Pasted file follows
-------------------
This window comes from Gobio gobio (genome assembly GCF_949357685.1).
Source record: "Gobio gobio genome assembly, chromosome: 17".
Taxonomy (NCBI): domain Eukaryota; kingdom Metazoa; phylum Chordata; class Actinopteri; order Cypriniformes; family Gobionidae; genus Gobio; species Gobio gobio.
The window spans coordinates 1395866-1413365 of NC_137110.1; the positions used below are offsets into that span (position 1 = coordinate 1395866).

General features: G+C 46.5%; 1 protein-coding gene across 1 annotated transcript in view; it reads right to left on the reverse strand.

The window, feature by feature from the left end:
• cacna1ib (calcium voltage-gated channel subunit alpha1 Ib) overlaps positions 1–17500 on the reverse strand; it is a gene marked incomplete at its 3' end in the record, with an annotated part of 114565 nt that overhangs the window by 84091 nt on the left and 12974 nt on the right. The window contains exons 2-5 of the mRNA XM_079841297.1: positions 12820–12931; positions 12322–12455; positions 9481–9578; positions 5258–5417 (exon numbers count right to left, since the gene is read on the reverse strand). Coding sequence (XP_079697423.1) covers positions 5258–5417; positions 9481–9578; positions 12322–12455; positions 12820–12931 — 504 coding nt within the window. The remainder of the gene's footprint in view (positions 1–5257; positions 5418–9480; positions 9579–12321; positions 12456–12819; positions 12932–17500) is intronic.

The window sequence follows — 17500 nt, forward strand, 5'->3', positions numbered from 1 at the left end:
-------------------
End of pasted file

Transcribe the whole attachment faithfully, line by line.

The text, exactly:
This window comes from Gobio gobio (genome assembly GCF_949357685.1).
Source record: "Gobio gobio genome assembly, chromosome: 17".
Taxonomy (NCBI): domain Eukaryota; kingdom Metazoa; phylum Chordata; class Actinopteri; order Cypriniformes; family Gobionidae; genus Gobio; species Gobio gobio.
The window spans coordinates 1395866-1413365 of NC_137110.1; the positions used below are offsets into that span (position 1 = coordinate 1395866).

General features: G+C 46.5%; 1 protein-coding gene across 1 annotated transcript in view; it reads right to left on the reverse strand.

The window, feature by feature from the left end:
• cacna1ib (calcium voltage-gated channel subunit alpha1 Ib) overlaps positions 1–17500 on the reverse strand; it is a gene marked incomplete at its 3' end in the record, with an annotated part of 114565 nt that overhangs the window by 84091 nt on the left and 12974 nt on the right. The window contains exons 2-5 of the mRNA XM_079841297.1: positions 12820–12931; positions 12322–12455; positions 9481–9578; positions 5258–5417 (exon numbers count right to left, since the gene is read on the reverse strand). Coding sequence (XP_079697423.1) covers positions 5258–5417; positions 9481–9578; positions 12322–12455; positions 12820–12931 — 504 coding nt within the window. The remainder of the gene's footprint in view (positions 1–5257; positions 5418–9480; positions 9579–12321; positions 12456–12819; positions 12932–17500) is intronic.

The window sequence follows — 17500 nt, forward strand, 5'->3', positions numbered from 1 at the left end: